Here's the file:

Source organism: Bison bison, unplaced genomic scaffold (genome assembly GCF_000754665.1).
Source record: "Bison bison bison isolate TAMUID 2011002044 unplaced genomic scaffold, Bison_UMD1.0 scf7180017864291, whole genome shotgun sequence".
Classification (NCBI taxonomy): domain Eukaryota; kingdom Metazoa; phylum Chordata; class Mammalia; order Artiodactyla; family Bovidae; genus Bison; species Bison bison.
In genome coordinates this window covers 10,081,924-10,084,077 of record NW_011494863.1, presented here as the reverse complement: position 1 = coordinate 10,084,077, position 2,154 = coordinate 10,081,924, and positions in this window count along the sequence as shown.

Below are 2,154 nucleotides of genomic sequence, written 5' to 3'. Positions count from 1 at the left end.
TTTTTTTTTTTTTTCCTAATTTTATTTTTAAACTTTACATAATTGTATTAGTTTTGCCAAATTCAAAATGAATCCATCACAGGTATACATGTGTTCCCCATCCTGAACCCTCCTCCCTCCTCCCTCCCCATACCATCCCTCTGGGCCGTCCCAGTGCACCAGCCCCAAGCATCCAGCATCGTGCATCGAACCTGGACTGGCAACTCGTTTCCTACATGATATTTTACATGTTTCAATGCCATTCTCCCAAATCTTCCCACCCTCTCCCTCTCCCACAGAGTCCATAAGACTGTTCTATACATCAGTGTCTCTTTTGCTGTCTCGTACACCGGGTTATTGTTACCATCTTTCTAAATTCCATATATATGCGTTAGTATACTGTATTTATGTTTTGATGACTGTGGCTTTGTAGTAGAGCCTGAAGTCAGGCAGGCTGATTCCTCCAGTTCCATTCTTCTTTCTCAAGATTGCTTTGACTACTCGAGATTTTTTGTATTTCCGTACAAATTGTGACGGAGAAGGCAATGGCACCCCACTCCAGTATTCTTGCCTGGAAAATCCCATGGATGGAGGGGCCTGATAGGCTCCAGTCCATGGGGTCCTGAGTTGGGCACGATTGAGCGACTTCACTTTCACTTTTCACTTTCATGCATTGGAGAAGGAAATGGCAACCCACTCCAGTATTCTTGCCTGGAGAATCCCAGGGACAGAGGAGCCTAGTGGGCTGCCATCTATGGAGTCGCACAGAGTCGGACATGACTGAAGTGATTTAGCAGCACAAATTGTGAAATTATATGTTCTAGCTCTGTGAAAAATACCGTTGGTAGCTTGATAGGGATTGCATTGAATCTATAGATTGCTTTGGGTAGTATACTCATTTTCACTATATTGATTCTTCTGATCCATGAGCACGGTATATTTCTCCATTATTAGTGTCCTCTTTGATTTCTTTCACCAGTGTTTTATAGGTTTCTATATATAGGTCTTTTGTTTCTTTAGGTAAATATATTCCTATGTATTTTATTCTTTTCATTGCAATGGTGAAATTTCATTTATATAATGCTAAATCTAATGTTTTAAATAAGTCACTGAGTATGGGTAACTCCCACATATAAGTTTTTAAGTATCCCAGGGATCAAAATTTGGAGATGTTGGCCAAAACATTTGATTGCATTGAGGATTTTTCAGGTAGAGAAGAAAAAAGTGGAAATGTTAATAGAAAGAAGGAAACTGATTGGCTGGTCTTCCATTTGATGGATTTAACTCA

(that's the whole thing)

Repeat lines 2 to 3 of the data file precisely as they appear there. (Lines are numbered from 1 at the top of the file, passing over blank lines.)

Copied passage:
Source record: "Bison bison bison isolate TAMUID 2011002044 unplaced genomic scaffold, Bison_UMD1.0 scf7180017864291, whole genome shotgun sequence".
Classification (NCBI taxonomy): domain Eukaryota; kingdom Metazoa; phylum Chordata; class Mammalia; order Artiodactyla; family Bovidae; genus Bison; species Bison bison.